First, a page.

When people relocate for economic reasons, they usually do so to either increase their revenue or decrease their costs. Before people retire, they typically focus on the revenue side of the picture. After they retire, the cost side of the equation becomes the most important.
Americans are subject to a myriad of taxes. Sales tax, car taxes, cigarette taxes, income tax, gift taxes, hotel taxes: the list is seemingly endless. For most retirees, the most important to focus on are income taxes and personal property taxes.
Tennessee income tax
There are only seven states in America that don’t collect income tax: Alaska, Florida, Nevada, South Dakota, Texas, Washington and Wyoming. Two states only collect income tax on dividend and interest income: New Hampshire and Tennessee. Furthermore, in Tennessee people over 65 with total income less than $33,000 (single filer) or $59,000 (joint filer) are exempt. Moral of the story being: if you have a multi-million dollar investment portfolio, there are seven states with lower income taxes for retirees. If you and your spouse have an investment portfolio less than $3 million*, you cannot find a state with a lower income tax rate than Tennessee.
Tennessee property tax
Most homeowners know, all too well, that personal property taxes are assessed at the local, not the state level. The State of Tennessee has 412 counties that assess personal property taxes. Inside these counties, larger municipalities (Memphis, Gatlinburg, etc.) sometimes assess additional personal property taxes. A few counties assess an additional Special School District (SSD) tax. Combining all of these, aggregate Tennessee tax rates range from a high of $7.7700 (Memphis, in Shelby County) to a low of $1.4975 (Cumberland County). White County, where The River Club is located, has the 14th lowest combined personal property tax rate in the state: it is only $1.8500 (SOURCE: Tennessee Comptroller of the Treasury 2014). To learn how much you will have to pay in personal property taxes if you buy a home in Tennessee, you can go to this website: TN Tax Calculator.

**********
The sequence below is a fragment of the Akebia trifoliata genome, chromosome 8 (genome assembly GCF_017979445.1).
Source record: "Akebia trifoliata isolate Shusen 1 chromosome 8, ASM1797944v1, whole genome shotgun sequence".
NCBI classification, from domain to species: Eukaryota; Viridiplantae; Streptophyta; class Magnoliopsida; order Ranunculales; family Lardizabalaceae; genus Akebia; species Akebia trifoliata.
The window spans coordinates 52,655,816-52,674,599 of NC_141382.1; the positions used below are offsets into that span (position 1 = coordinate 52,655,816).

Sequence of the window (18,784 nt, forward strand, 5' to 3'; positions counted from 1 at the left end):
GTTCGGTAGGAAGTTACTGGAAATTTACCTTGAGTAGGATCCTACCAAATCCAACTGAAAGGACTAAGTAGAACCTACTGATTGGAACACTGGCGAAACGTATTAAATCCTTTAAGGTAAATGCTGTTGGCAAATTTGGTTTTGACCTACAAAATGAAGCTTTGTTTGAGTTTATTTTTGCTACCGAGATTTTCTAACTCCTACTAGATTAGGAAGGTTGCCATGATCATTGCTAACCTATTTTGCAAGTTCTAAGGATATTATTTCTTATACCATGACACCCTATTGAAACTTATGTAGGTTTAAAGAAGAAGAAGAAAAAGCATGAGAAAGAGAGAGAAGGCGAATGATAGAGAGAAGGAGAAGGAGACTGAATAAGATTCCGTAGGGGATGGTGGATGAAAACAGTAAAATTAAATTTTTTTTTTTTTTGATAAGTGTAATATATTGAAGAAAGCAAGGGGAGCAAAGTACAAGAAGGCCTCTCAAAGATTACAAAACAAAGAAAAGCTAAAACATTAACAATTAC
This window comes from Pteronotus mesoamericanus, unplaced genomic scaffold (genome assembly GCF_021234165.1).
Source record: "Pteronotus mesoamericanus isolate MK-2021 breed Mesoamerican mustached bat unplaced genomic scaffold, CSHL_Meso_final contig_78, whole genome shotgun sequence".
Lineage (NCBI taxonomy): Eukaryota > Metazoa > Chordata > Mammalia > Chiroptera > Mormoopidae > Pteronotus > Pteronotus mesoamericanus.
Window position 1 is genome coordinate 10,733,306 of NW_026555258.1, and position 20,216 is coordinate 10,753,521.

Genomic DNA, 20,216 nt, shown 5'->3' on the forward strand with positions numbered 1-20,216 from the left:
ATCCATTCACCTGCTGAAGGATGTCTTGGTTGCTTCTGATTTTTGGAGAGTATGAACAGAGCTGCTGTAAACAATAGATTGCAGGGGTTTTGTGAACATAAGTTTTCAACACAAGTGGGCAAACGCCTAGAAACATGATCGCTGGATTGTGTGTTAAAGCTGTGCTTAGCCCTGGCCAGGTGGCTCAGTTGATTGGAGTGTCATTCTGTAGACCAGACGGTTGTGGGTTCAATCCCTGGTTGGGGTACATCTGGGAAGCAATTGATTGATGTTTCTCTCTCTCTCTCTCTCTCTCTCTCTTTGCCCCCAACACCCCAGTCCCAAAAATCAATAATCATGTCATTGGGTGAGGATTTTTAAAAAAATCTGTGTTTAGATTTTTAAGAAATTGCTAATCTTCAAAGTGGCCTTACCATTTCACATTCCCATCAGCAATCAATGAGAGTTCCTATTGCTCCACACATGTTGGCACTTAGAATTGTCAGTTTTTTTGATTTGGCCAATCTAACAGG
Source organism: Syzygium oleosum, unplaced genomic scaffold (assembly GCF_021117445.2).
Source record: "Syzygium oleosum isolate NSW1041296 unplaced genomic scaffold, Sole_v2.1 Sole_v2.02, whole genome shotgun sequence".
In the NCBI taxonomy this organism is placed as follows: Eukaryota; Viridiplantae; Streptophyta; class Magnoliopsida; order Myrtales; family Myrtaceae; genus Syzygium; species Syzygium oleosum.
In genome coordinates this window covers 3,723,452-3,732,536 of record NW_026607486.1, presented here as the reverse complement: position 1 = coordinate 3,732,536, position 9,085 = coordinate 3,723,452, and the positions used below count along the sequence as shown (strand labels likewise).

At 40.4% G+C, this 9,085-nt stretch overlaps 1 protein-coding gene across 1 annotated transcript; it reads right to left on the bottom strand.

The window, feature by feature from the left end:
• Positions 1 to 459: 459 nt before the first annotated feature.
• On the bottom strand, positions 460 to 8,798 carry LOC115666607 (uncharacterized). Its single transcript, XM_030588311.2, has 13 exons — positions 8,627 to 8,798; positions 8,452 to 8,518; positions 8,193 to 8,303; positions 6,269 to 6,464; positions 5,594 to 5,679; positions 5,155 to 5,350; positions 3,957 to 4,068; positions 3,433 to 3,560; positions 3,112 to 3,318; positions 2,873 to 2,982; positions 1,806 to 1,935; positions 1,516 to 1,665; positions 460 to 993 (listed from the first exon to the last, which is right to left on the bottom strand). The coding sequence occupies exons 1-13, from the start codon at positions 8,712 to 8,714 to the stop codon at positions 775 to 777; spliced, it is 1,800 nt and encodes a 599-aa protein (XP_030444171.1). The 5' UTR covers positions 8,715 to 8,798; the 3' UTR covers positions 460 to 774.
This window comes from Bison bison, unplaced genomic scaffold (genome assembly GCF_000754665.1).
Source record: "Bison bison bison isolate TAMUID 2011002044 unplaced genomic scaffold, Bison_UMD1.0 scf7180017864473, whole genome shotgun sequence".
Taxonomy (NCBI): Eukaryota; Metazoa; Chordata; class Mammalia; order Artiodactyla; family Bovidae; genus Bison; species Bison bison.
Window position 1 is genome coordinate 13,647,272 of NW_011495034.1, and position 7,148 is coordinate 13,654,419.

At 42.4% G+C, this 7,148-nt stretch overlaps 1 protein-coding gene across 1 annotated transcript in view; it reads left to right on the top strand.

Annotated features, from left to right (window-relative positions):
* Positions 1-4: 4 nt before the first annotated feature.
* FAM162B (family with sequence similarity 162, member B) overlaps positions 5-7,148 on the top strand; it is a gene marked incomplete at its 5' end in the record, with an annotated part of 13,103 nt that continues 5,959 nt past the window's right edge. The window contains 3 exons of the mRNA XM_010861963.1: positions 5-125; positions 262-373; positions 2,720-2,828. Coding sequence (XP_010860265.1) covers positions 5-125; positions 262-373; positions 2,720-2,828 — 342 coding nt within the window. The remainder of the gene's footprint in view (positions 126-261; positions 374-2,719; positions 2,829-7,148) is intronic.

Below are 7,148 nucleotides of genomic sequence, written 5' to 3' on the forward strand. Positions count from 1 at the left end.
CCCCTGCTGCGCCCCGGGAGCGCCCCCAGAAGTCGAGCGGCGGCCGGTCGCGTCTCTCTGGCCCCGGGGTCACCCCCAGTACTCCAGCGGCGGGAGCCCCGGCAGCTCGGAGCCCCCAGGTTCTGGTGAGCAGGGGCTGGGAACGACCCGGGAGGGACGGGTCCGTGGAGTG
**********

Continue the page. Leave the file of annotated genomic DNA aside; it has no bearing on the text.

Cost of Living in Tennessee
Although it’s not a tax, it’s also important to look at a state’s cost of living. This measures the amount of money needed to sustain a certain level of living, and includes basic expenses such as housing, food, taxes, and healthcare. According to the Missouri Economic Research and Information Center, in the first quarter of 2015 Tennessee had a combined cost of living index of 90.4, which was the sixth lowest in the United States. The lowest was Mississippi, with an index of 83.7, while Hawaii was the highest with an index of 170.8
Summing it up
I’ve hit the major points individually, but I always like a nice punchline. And Tennessee definitely has one. According to the Dow Jones & Co. site Market Watch, Tennessee was ranked the #1 Tax Friendly State for Retirees in 2015. This is why we think Tennessee is the best kept secret for retirees. Even better, it also has stunning natural beauty, world class golfing, amazing music (Country in Nashville and the Blues in Memphis) and vibrant cities. Tennessee: it deserves a closer look!
*I arrived at this number by assuming a $3 million portfolio is invested in an S&P index. If this is the case, with an average dividend yield of 2%, you’d earn roughly $60,000 a year in dividend income.